Of all the exhibits of horror in Hiroshima’s Peace Memorial Museum—twisted bicycles, melted eyeglasses, burned rubble—one stopped me in my tracks. It was a small section of wall and steps. On it, a dark half-oval is burned into the stone, with vertical shading on the steps. It is the silhouette of a human being, vaporized by the atomic explosion on August 6, 1945.
At 8:15 a.m., most of downtown Hiroshima disappeared in a searing flash of light and a crushing blast of superheated air. At least 70,000 Japanese (including around 20,000 soldiers) were killed by the firestorm that incinerated the city’s wooden houses and buildings. Three days later, on August 9, the city of Nagasaki was similarly destroyed, this time with the immediate death of around 40,000 civilians. Tens of thousands more would die in coming weeks and years from burns and radiation sickness.
For 70 years since those August mornings, the world has been spared another nuclear bombing. Even as the United States and the Soviet Union built enormous stockpiles of nuclear warheads, reaching a maximum combined total of 64,500 in 1986, neither they nor the other official nuclear powers ever detonated a nuclear weapon during a conflict. Since the end of the Cold War, in particular, the threat of nuclear war has appeared to recede, and the massive nuclear arsenals relegated in importance to the backwaters of national strategy.
Today, though, a quarter-century after the fall of the Soviet Union, nuclear weapons are back, proliferation is increasing, and the world faces a new and unsettling nuclear future. To prepare for the return of a nuclear world, the United States above all must revitalize its once-dominant nuclear culture, relearn the language of deterrence, and reincorporate nuclear strategy into all levels of security policymaking.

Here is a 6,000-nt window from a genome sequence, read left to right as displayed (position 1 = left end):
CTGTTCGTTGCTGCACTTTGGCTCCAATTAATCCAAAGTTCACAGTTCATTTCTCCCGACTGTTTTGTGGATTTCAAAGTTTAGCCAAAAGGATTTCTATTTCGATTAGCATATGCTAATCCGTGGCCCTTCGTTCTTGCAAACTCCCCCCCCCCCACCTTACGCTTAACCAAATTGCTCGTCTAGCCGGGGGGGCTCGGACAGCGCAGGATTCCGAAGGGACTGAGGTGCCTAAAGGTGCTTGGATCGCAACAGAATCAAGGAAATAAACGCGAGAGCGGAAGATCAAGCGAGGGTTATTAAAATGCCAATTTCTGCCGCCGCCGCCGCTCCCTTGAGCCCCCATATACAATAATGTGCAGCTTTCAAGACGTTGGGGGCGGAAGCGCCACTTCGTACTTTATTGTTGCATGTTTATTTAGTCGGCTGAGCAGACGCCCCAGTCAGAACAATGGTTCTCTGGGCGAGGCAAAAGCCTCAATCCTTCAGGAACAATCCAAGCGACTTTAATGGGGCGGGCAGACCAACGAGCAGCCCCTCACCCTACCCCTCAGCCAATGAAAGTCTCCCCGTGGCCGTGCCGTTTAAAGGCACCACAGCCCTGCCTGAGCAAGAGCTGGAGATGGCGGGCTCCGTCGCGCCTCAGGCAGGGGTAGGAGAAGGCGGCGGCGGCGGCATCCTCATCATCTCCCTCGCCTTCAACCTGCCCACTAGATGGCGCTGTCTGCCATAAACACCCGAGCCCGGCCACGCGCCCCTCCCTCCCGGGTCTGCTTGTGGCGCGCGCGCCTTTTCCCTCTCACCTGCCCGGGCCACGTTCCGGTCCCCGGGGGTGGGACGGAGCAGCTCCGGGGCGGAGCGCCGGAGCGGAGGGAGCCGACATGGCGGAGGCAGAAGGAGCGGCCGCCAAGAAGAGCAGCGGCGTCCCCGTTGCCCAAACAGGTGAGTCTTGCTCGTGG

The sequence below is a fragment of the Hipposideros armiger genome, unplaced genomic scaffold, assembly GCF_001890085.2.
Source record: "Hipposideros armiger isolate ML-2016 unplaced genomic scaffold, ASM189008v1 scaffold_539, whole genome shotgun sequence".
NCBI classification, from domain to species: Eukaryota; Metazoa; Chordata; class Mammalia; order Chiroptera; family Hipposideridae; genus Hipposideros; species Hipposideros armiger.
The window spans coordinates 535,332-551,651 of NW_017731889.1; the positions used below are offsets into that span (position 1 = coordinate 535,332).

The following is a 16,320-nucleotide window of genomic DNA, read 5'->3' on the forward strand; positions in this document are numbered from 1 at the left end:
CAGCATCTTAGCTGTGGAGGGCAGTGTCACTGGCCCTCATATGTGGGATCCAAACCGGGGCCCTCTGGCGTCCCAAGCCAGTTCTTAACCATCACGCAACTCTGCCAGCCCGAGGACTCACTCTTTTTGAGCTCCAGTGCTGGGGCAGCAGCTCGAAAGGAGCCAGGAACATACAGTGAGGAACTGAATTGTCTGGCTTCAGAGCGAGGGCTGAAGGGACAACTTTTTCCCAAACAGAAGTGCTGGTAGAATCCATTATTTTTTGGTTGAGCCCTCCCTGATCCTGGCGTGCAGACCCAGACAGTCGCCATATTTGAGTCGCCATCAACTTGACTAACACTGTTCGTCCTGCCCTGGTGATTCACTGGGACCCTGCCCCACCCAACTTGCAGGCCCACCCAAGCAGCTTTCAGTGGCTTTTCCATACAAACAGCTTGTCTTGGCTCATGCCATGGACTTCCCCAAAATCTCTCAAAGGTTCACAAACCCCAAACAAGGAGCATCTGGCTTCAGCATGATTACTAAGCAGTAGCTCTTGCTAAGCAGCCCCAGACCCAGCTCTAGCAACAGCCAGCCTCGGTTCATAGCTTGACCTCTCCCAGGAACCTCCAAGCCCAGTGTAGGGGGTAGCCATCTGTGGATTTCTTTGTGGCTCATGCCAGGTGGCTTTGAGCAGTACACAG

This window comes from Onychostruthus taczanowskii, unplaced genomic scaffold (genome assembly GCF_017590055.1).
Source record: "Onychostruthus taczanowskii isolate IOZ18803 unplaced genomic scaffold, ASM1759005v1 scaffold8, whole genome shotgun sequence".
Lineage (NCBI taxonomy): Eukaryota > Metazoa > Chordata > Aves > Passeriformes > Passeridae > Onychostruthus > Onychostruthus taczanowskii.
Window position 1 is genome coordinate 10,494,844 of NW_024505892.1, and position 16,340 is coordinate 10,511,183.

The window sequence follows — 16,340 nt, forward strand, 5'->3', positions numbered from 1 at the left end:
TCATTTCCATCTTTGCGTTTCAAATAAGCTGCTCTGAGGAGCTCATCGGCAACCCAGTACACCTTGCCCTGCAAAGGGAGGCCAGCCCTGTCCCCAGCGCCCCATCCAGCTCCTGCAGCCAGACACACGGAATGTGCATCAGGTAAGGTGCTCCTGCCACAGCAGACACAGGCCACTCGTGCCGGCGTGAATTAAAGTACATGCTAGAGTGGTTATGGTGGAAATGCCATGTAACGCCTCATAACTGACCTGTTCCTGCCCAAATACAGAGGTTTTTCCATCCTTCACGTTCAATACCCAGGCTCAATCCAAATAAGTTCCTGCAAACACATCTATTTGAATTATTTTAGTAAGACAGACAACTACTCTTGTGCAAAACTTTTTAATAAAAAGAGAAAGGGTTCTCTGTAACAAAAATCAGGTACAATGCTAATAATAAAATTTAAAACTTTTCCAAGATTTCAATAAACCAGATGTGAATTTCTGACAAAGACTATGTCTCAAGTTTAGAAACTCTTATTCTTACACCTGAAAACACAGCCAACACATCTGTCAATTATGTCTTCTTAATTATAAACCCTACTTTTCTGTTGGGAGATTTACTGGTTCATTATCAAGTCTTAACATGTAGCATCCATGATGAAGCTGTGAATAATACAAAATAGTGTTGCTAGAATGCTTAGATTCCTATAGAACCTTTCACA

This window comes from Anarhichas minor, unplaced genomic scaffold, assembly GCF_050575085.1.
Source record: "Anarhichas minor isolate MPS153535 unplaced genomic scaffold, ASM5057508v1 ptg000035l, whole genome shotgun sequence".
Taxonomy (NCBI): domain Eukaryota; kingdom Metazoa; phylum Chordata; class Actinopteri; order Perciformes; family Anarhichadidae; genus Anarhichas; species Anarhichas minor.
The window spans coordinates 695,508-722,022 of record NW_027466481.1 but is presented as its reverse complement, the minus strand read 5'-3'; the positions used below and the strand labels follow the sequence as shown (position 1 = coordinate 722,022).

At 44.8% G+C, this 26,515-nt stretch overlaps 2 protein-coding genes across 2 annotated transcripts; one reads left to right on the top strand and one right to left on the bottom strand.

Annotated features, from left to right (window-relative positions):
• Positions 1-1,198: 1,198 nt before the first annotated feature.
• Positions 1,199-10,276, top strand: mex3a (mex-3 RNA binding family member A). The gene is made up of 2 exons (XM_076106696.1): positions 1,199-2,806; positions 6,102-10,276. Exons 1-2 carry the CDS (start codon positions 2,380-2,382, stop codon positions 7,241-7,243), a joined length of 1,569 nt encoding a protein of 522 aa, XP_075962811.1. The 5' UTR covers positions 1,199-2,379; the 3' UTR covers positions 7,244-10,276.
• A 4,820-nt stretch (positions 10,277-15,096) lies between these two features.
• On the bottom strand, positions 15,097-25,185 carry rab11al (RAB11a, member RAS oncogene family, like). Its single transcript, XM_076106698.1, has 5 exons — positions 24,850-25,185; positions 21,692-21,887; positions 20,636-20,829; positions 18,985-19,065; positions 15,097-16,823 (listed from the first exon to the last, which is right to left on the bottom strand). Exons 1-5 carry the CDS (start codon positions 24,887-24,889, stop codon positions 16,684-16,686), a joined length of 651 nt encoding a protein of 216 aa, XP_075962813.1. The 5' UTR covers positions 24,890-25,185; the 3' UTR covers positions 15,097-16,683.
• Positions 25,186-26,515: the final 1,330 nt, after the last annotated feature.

Just six years ago, in an April 2009 visit to Prague, newly inaugurated President Barack Obama declared “America’s commitment to . . . a world without nuclear weapons.” Asserting a “reset” of relations with Russia and a strategic relationship with China, Obama based the first years of his presidency on the assumption that great power cooperation would be the new norm. As for Iran, good-faith American efforts to negotiate, such as by fully joining the P5+1 process, would prevent Tehran from getting the bomb. North Korea, a perennial rogue outlier from global diplomacy, was a more difficult, but manageable, problem. In short, an America that would soon be disengaging from both Iraq and Afghanistan was signaling its benign intentions around the globe. In that scenario, the ultimate weapon would have a smaller role than ever before.
Obama’s Prague speech gave enormous impetus to the “global zero” movement to abolish all nuclear weapons. Indeed, the president’s rhetoric helped delegitimize the very idea of nuclear weapons as a useful tool of national security. Instead, they were the “most dangerous legacy of the Cold War,” as he put it in Prague. Indeed, simply maintaining a nuclear arsenal was immoral. Exactly two years later, Obama attempted the first steps to making his dream a reality by signing the “New START” treaty with then-Russian president Dmitry Medvedev. Among the multitude of goals in the agreement, one stood out: both sides would cut their stock of operationally deployed warheads to 1,550, a reduction of two-thirds from the original START treaty signed in 1991 by George H.W. Bush and Mikhail Gorbachev. While not going nearly far enough for the nuclear abolitionists, New START seemed to be the first step to a nuclear-free world.